Once located, each grain can be analyzed with the EDS. When an electron beam hits a sample it creates not only an image from the emitted electrons but creates X-rays, which when collected in a spectrum, indicate what elements are present and at what concentrations. This allows not only the elemental composition of the individual grains to be determined but the concentrations can be compared to known stoichiometry of the suspected mineral grains. The combination of color and magnetic properties from OM examination and the chemical makeup of the individual grains yield the answer.

The purple color (or more appropriately, pink color) comes from the abundance of almandine-pyrope garnet with a nominal solid solution composition of Fe3+2Al2Si3O12 to Mg3+2Al2Si3O12. As expected, the white grains are a mix of feldspars but mostly K-feldspar (potassium alumino-silicates) and quartz SiO2. The black nonmagnetic grains were a mix of a pyroxene called augite which showed its characteristic strong cleavage, (Ca,Na)(Mg,Fe,Al)(Si,Al)2O6 , and a mix of ilmenite FeTiO3 and hematite Fe2O3 which are the magnetic components. The green was confirmed to be epidote Ca2(Al,Fe)3(SiO4) 3(OH). With the exception of the high concentration of garnets the rest are common minerals one would expect to find in sands.

 

READ MORE HERE

WELCOMING BACK GLOUCESTER’S PIPING PLOVERS AND WHY BANDING OUR GOOD HARBOR BEACH NESTING PAIR IS NOT A GOOD IDEA

Hello dear Piping Plover Friends and Partners,

As are you, I am looking forward to the return of our Gloucester Plovers. With the relatively mild winter we are experiencing, and the fact they have been arriving earlier and earlier each spring, we could be seeing our tiny shorebird friends in little over a month.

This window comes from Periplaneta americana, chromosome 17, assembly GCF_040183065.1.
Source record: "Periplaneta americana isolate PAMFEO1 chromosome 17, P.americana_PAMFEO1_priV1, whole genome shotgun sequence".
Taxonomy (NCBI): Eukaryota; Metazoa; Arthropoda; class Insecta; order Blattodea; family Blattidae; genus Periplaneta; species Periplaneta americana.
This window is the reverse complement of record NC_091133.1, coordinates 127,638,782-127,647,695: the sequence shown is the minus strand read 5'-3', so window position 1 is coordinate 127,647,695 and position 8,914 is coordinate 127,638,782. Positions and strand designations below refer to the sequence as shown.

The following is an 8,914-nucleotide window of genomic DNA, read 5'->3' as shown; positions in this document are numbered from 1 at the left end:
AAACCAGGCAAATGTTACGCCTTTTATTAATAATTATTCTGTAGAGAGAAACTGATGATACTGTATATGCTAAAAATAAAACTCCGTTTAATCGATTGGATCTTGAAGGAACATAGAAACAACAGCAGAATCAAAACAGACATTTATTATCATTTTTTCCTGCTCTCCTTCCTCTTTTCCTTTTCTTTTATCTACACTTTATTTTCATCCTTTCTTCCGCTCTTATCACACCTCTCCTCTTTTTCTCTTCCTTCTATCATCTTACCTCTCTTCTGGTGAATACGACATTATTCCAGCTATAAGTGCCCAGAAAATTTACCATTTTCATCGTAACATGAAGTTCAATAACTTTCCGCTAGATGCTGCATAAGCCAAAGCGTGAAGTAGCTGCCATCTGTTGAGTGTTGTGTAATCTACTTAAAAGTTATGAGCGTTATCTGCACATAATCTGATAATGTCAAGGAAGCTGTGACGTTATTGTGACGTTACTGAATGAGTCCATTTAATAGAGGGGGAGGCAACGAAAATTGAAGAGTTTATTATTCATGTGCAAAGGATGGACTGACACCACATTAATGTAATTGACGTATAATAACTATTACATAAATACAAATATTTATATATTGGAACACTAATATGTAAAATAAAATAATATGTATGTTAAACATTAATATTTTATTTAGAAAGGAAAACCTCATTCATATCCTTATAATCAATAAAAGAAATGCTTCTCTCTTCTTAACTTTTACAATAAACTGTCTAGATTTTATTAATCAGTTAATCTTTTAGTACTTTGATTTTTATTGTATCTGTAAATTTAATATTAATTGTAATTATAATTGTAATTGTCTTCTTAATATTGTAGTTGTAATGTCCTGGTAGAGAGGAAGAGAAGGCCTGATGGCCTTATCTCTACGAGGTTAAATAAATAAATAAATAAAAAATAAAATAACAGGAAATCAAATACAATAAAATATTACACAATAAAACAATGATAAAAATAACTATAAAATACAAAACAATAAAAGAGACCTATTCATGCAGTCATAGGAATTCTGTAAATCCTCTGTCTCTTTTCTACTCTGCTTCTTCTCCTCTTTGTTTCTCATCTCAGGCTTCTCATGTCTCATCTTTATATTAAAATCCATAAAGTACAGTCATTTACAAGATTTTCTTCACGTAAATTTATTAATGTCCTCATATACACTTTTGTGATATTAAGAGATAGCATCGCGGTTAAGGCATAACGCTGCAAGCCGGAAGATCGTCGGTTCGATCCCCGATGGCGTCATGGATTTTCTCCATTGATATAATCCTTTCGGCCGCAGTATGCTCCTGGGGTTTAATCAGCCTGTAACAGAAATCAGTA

About this time of year I imagine well wishers and monitors are becoming anxious, wondering if our PiPls survived all the challenges winter brings to migrating birds.

Gloucester’s Mated Piping Plover Pair, Mama in the background, Dad in the fore.

Last August at the Coastal Waterbird Conservation Cooperators meeting, I met Professor Paton. He is involved with a program that bands and nanotags birds at Southern New England beaches, mostly Rhode Island beaches. He provided some terrific maps based on the data collected from the banding program.

After departing Massachusetts and Rhode Island, the majority of the program’s tagged PiPls are soon found foraging on the shores of Cape Hatteras National Seashore, Cape Lookout National Seashore, and Cumberland Island National Seashore, GA. Data suggests that the Outer Banks are a priority stopover site for Piping Plovers well into the late summer. After leaving our shores, southern New England Piping Plovers spend on average 45 days at NC barrier beaches before then heading to the Bahamas and Turks and Caicos.

Although our Good Harbor Beach Piping plovers are not tagged, there is no reason to believe that they too are not traveling this route.

As you can see in the map above, it’s easy to understand why the majority of Southern New England PiPls stage in North Carolina.